TIP 1 – BUILD TRUST: It’s almost impossible to have influence when there is no trust. Investing time in your relationship with your child helps them feel loved and accepted. Discussions about sexual matters will be more effective when you have a trusting relationship with your child.
TIP 2 – PREPARE: Work out what you want to say and how you want to say it. Sometimes discussions about sexual topics can be more difficult for parents than for children. Plan ahead and make a discussion outline for what you want to talk about so when the time comes you don’t get flustered and forget what you wanted to say. There are many online resources and books that you can read to help get your head around how to talk to your kids about sex and pornography (see our list of helpful resources at the end of this article).
TIP 3 – TAKE THE TIME: These discussions are best held in a one-on-one environment. Go somewhere together – perhaps for a walk, or a drive and make sure your child feels at ease. Being in a neutral environment can make things more comfortable for both parent and child.
Tailor the discussion based on your knowledge of your child and their level of maturity and development. Perhaps begin by asking if it’s ok to have a chat about ‘one of those awkward topics’. Let them know you have read some things recently that got you thinking, and you’d like your child’s opinion.
TIP 4 – ASK QUESTIONS: After your child has agreed to talk with you, rather than lecture, try to ask questions. This will help avoid your child tuning out or becoming defensive. Here are some examples of questions you may want to ask to help guide the discussion:
- Ask: What do you know about pornography?
- Ask: Do any of the kids at school ever talk about it? What do they say?
- Ask: Have you ever seen it?
If they answer yes, reassure your child they are not in trouble. Do not judge. Try to find out what you can about how they found it and why they were searching for it.
- Ask: Did someone show it to you? Or did you find it yourself?
- Ask: Even though it’s really uncomfortable, can you tell me what you have seen?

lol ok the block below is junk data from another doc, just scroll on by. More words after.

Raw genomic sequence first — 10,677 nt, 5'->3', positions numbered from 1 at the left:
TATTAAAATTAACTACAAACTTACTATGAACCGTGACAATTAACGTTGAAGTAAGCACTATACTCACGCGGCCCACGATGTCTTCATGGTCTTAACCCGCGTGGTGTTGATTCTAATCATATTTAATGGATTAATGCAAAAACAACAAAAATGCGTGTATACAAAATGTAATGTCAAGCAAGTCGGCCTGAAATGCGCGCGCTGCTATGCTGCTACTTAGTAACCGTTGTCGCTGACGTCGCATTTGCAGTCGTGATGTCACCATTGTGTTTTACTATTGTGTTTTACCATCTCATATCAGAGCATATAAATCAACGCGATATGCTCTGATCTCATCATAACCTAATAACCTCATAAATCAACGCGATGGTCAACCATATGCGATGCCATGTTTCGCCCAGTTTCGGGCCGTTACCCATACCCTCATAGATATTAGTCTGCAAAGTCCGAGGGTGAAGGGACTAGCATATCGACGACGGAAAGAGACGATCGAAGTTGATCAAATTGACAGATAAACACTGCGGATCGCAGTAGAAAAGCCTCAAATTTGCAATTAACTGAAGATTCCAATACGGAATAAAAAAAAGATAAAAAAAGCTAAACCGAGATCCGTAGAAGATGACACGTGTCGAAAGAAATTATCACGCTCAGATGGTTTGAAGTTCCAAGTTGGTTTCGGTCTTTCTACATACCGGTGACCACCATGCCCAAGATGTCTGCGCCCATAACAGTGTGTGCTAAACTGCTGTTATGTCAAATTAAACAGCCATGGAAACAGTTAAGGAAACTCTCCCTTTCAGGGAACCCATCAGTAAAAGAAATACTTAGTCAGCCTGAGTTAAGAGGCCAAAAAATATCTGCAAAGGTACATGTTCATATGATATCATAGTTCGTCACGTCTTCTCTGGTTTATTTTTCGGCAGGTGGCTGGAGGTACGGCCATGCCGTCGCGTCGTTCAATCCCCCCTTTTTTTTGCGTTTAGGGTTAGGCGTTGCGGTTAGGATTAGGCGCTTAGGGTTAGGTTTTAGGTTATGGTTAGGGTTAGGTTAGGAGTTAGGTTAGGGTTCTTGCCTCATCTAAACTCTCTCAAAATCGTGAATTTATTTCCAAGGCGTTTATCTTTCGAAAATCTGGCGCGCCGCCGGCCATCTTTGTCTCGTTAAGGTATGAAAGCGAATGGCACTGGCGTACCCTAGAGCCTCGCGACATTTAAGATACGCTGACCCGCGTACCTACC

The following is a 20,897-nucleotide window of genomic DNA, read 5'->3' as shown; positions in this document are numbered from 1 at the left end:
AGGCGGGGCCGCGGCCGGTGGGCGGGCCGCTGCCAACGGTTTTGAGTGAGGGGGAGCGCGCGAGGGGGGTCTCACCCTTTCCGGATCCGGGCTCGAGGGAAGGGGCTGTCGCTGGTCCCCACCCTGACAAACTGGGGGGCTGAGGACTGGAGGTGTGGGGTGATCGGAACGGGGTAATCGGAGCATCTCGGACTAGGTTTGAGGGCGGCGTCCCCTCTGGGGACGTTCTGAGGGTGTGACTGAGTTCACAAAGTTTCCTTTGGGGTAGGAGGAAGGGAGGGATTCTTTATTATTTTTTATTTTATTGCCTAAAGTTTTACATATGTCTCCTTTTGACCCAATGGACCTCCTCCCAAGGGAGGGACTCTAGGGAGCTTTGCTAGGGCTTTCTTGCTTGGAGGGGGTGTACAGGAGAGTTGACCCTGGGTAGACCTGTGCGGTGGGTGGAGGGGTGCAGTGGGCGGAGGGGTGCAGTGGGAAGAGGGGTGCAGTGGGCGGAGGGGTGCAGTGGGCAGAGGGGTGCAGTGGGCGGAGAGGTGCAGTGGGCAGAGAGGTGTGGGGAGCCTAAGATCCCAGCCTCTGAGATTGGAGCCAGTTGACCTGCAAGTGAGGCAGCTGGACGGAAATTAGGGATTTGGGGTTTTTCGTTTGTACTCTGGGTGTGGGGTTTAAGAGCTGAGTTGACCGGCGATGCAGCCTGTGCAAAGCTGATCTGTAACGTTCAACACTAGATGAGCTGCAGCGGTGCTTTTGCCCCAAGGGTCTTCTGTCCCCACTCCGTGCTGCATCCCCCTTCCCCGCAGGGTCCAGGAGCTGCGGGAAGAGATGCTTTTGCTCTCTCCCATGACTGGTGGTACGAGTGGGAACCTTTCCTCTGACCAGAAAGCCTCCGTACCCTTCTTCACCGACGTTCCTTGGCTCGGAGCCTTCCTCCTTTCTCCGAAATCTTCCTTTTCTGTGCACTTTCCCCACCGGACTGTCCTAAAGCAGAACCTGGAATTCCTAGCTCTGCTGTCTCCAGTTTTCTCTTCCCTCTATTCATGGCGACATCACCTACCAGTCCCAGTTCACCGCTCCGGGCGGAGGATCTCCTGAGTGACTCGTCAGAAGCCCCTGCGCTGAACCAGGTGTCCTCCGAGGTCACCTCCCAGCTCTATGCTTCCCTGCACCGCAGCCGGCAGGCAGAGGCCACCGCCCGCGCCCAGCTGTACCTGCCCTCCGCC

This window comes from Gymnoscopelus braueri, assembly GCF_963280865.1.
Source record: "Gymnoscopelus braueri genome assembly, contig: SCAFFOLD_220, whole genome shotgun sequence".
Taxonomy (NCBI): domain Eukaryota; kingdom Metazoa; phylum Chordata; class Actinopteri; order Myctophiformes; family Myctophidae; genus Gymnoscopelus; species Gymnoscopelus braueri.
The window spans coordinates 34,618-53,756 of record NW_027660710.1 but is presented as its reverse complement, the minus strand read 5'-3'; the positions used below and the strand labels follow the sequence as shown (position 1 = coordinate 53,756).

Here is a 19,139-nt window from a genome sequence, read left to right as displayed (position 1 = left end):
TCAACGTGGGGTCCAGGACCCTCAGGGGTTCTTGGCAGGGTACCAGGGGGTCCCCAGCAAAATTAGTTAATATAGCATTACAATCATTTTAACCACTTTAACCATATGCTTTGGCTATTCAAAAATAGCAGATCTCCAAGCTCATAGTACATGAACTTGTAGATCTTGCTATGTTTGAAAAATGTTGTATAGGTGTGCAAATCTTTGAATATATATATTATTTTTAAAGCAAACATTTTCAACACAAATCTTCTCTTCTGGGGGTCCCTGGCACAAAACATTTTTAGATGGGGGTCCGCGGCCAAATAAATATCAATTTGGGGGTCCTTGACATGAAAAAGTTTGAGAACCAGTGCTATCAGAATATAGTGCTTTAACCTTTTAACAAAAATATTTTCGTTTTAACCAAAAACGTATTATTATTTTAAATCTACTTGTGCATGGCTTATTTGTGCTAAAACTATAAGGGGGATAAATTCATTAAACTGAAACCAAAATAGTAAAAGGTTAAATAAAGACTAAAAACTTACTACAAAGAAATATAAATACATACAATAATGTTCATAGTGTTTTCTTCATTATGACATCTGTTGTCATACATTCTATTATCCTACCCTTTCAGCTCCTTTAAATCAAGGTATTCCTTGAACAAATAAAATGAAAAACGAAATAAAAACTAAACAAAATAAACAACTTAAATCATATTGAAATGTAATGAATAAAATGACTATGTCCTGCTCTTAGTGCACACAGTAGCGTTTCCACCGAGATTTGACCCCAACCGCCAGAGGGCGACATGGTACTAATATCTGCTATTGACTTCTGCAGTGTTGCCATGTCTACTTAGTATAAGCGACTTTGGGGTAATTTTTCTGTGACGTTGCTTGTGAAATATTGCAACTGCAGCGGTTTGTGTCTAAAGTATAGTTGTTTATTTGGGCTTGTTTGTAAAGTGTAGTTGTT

- Ask: When you saw it, how did it make you feel?
- Discuss: Talk about those feelings. Children at this age may feel ‘yucky’- even violated – but they may also feel curious or scared.
- Explain: Let your child know that pornography teaches attitudes towards sex, and sexual behaviours which are often unhealthy. You may wish to discuss some of the content portrayed in pornographic material (such as lack of respect and consent, violence, and dangerous sexual practices) to help them understand why you are concerned about them viewing it.
- Ask: What do you think is the best thing to do if someone tries to show you porn? Let your child suggest some options. Discourage them from seeking it out, or looking at it if someone does show it to them.
- Reassure: Let them know it’s always ok to talk with you if they have questions.
Talking with teens (12 – 17 years) about pornography
Consent, respect and safety are the three main topics you should focus on when talking to your teenage child about porn. If you know your teen to be in a sexual relationship or beginning one, you may also wish to discuss with them expectations. These topics should all link to the overarching concept that you want your teen to grasp, which is that pornography does not reflect real life.
Talk to your teen about the importance of always having permission to touch, hug, kiss or have sexual intercourse with another person. Porn often provides graphic examples that teach the opposite.
Help them understand that if someone says “no”, they should respect that decision. And if your teen says “no”, they should make sure their “no” is heard and not taken as a “perhaps” or a “yes”. Also let them know that consent can be removed at any time, so it is ok to say “no” after saying “yes” earlier. A valuable resource for teaching young people the concept of consent is the video called ‘Tea Consent’, which you can watch on YouTube: https://youtu.be/oQbei5JGiT8
Help your teen understand that disrespect, violence and abuse are not ok. Unfortunately, some porn portrays sexual violence, and while this may be easily seen as ‘fantasy’ by an adult brain, a developing teenage brain (that may be using porn to learn about sex) could view this and think that sexual violence is acceptable, or wanted by a partner.
Discuss with your teen the importance of building trust with a partner and how physical relationships are usually shared with someone special to us that we have an emotional connection with. These factors are often missing in pornographic images and video material.